We’re in the dark days of the year, in the literal sense. The lights have to go on while I’m still working and the walk home after school happens in the darkness and the artificial light. In truth, I like winter—the weather and in a lot of ways the darkness create a sense of coziness. Snow falling through the glow of streetlights make me very happy (when it snows at all these days). It’s the season of the only holidays I celebrate with any level of commitment. It’s not hard to understand, though, why we have holidays celebrating light and life and the lifting of darkness in this time of year.
Two years ago, in the added darkness and isolation of the pre-vaccination pandemic (a state of being that persists for too many disabled and immunocompromised people), looking at a Christmas without most of the people who usually make it lovely, I went looking for ways to create little bright spots.
Here’s what I came up with. I’m curious what you might have done under similar circumstances.
Advent calendars offer just a little something to look forward to each day, and some days that’s very welcome. And there are so many choices! I had thought of them from my childhood as always about candy (not that there’s anything wrong with that), but you can get advent calendars with jam or hot chocolate or beauty products or tea or just about any kind of liquor or Star Wars LEGO or polished minerals and gems. You can get a beautiful refillable advent calendar and get creative.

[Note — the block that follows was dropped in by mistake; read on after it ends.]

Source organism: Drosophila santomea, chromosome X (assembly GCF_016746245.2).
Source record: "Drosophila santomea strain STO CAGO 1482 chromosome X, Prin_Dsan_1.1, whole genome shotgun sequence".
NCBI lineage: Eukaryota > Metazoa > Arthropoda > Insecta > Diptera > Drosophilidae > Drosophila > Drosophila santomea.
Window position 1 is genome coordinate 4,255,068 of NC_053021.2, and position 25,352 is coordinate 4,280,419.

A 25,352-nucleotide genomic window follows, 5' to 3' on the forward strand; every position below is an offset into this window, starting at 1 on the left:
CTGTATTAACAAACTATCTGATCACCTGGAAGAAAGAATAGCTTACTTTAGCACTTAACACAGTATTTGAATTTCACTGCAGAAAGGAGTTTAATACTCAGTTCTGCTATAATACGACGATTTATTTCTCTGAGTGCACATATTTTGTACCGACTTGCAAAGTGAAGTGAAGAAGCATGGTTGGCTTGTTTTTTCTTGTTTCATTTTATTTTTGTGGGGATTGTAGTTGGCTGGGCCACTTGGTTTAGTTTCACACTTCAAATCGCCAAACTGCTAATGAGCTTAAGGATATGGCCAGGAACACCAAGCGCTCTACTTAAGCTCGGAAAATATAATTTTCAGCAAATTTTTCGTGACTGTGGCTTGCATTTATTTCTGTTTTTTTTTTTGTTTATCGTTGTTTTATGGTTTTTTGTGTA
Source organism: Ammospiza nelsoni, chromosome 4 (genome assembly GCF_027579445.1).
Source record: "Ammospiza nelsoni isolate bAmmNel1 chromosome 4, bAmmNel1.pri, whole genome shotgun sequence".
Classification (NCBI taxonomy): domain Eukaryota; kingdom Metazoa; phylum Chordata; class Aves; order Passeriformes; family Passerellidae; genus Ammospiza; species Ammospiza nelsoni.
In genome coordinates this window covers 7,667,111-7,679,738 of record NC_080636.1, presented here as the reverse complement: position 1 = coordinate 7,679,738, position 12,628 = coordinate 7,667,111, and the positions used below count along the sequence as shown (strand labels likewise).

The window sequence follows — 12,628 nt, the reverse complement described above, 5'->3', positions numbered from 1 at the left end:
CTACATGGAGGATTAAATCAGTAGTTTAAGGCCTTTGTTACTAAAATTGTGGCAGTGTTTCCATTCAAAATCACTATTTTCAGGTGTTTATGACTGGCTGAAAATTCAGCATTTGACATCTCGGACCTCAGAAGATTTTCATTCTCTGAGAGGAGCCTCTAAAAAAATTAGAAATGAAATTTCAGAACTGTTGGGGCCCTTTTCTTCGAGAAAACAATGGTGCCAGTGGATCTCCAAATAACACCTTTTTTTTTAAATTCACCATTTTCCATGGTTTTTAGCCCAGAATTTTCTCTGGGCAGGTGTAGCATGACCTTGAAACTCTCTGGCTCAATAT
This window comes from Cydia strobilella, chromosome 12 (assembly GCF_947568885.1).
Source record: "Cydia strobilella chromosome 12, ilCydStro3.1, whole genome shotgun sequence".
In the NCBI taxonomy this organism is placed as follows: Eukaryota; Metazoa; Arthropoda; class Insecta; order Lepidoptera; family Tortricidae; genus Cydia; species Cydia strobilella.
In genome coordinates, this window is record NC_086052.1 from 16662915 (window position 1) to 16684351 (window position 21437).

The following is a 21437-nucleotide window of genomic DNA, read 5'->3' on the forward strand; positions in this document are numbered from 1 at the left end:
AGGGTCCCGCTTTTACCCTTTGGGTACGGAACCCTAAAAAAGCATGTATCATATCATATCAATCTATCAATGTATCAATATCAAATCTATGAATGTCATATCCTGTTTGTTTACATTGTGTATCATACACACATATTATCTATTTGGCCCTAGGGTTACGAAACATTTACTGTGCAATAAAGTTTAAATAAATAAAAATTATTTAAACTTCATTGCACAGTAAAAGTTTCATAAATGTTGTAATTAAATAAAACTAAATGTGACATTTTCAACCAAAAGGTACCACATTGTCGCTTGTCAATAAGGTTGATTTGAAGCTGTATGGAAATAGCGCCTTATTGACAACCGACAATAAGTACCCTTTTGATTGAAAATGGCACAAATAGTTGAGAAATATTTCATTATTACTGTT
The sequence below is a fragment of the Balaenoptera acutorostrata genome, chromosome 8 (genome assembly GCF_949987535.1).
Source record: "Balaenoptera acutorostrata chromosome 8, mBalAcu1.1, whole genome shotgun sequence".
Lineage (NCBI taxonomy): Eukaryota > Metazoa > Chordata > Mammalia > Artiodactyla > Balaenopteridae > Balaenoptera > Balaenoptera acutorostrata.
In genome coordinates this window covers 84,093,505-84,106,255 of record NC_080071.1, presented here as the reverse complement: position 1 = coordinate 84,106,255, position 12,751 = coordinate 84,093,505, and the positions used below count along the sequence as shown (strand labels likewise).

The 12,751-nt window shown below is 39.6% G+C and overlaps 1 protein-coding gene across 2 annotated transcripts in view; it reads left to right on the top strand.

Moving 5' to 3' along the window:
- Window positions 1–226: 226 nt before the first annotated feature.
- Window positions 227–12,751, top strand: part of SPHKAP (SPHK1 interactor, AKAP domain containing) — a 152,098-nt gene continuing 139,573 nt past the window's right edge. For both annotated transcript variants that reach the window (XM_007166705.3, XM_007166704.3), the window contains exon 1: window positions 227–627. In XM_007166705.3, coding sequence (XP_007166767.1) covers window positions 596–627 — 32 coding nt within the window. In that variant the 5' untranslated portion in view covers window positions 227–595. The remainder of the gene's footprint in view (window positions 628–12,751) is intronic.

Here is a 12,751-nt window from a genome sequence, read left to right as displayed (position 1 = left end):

I personally wouldn’t recommend the kind of holiday light display where you essentially pay to get into a traffic jam, but we’ve made a new tradition of going to the kind of light displays where you park and get out and walk through some woods, or a zoo, or a garden filled with lights. At a time of year when the hours you’re more likely to do outdoor things—the sunlit hours—shrink, it’s good to have a reason to go outside and walk around in a twinkling, colorful darkness.
We are not a crafty or putting-effort-into-decorating family beyond a Christmas tree, but there are things you can do that don’t take work. A few years ago we were gifted a colored paper lantern. In winter it’s now a standby, a little spot of non-Christmassy colored light. And—heads up, this one is not cheap—Christmas gift by Christmas gift, I have started amassing a small forest of Simon Pearce glass trees. Through the winter season, from right after Thanksgiving until Feb. 2, they sit on our table just … being beautiful. Sometimes I go on the website and look at the collection of them that costs literally $8,075 and I sigh a little, but it’s better to get them one at a time and have each one feel like its own little special thing, right?
Finally, I have declared that eggnog season also runs from Thanksgiving until Feb. 2, because that’s the kind of thing you can decide when you’re a grown-up.
So, how about you? Do you have traditions, related to a particular holiday or not, that brighten the longer nights?
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